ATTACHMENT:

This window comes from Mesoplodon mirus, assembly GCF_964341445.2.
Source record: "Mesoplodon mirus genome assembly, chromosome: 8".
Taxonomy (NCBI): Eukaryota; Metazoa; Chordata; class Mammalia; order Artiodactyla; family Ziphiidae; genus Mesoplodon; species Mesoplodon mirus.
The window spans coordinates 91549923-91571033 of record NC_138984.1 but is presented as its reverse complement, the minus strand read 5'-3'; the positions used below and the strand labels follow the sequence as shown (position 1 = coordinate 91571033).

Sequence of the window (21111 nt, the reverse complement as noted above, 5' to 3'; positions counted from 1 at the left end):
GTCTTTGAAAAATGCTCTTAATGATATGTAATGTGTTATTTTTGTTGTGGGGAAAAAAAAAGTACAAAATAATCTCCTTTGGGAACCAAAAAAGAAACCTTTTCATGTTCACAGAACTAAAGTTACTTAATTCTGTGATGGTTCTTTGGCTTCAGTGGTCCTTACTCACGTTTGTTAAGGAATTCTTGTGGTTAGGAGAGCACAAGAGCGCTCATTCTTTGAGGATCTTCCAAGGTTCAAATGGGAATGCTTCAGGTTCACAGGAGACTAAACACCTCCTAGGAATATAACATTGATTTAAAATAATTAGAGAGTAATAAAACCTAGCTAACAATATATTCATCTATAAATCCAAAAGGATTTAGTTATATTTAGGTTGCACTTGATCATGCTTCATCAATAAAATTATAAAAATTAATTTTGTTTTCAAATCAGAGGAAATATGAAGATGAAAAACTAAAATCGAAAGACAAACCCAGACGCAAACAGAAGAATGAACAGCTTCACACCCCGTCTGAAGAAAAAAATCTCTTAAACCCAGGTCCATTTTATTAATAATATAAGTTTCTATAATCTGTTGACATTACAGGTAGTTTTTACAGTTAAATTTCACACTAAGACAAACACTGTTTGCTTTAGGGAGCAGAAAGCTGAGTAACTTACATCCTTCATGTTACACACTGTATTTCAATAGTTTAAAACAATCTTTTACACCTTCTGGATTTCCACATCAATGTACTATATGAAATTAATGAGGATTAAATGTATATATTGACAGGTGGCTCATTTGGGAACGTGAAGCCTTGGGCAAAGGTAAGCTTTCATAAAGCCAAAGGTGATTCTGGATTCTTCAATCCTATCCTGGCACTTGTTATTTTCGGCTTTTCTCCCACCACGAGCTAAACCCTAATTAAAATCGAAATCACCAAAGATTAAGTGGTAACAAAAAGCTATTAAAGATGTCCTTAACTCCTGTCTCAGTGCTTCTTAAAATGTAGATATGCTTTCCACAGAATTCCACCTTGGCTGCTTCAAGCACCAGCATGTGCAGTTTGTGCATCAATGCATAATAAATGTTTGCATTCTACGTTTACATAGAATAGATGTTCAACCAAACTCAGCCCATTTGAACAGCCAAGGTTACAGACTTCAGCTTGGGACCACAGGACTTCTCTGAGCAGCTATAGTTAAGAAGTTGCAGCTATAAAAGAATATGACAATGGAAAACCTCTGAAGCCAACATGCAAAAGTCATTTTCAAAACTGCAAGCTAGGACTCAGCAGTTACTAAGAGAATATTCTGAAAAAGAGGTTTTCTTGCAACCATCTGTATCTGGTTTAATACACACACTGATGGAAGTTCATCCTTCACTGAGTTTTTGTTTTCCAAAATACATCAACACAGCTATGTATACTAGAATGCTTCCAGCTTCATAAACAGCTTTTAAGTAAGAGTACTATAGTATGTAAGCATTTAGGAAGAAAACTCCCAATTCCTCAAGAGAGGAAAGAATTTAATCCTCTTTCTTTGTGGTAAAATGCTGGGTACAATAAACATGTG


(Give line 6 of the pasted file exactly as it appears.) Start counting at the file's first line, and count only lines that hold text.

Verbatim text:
GTCTTTGAAAAATGCTCTTAATGATATGTAATGTGTTATTTTTGTTGTGGGGAAAAAAAAAGTACAAAATAATCTCCTTTGGGAACCAAAAAAGAAACCTTTTCATGTTCACAGAACTAAAGTTACTTAATTCTGTGATGGTTCTTTGGCTTCAGTGGTCCTTACTCACGTTTGTTAAGGAATTCTTGTGGTTAGGAGAGCACAAGAGCGCTCATTCTTTGAGGATCTTCCAAGGTTCAAATGGGAATGCTTCAGGTTCACAGGAGACTAAACACCTCCTAGGAATATAACATTGATTTAAAATAATTAGAGAGTAATAAAACCTAGCTAACAATATATTCATCTATAAATCCAAAAGGATTTAGTTATATTTAGGTTGCACTTGATCATGCTTCATCAATAAAATTATAAAAATTAATTTTGTTTTCAAATCAGAGGAAATATGAAGATGAAAAACTAAAATCGAAAGACAAACCCAGACGCAAACAGAAGAATGAACAGCTTCACACCCCGTCTGAAGAAAAAAATCTCTTAAACCCAGGTCCATTTTATTAATAATATAAGTTTCTATAATCTGTTGACATTACAGGTAGTTTTTACAGTTAAATTTCACACTAAGACAAACACTGTTTGCTTTAGGGAGCAGAAAGCTGAGTAACTTACATCCTTCATGTTACACACTGTATTTCAATAGTTTAAAACAATCTTTTACACCTTCTGGATTTCCACATCAATGTACTATATGAAATTAATGAGGATTAAATGTATATATTGACAGGTGGCTCATTTGGGAACGTGAAGCCTTGGGCAAAGGTAAGCTTTCATAAAGCCAAAGGTGATTCTGGATTCTTCAATCCTATCCTGGCACTTGTTATTTTCGGCTTTTCTCCCACCACGAGCTAAACCCTAATTAAAATCGAAATCACCAAAGATTAAGTGGTAACAAAAAGCTATTAAAGATGTCCTTAACTCCTGTCTCAGTGCTTCTTAAAATGTAGATATGCTTTCCACAGAATTCCACCTTGGCTGCTTCAAGCACCAGCATGTGCAGTTTGTGCATCAATGCATAATAAATGTTTGCATTCTACGTTTACATAGAATAGATGTTCAACCAAACTCAGCCCATTTGAACAGCCAAGGTTACAGACTTCAGCTTGGGACCACAGGACTTCTCTGAGCAGCTATAGTTAAGAAGTTGCAGCTATAAAAGAATATGACAATGGAAAACCTCTGAAGCCAACATGCAAAAGTCATTTTCAAAACTGCAAGCTAGGACTCAGCAGTTACTAAGAGAATATTCTGAAAAAGAGGTTTTCTTGCAACCATCTGTATCTGGTTTAATACACACACTGATGGAAGTTCATCCTTCACTGAGTTTTTGTTTTCCAAAATACATCAACACAGCTATGTATACTAGAATGCTTCCAGCTTCATAAACAGCTTTTAAGTAAGAGTACTATAGTATGTAAGCATTTAGGAAGAAAACTCCCAATTCCTCAAGAGAGGAAAGAATTTAATCCTCTTTCTTTGTGGTAAAATGCTGGGTACAATAAACATGTG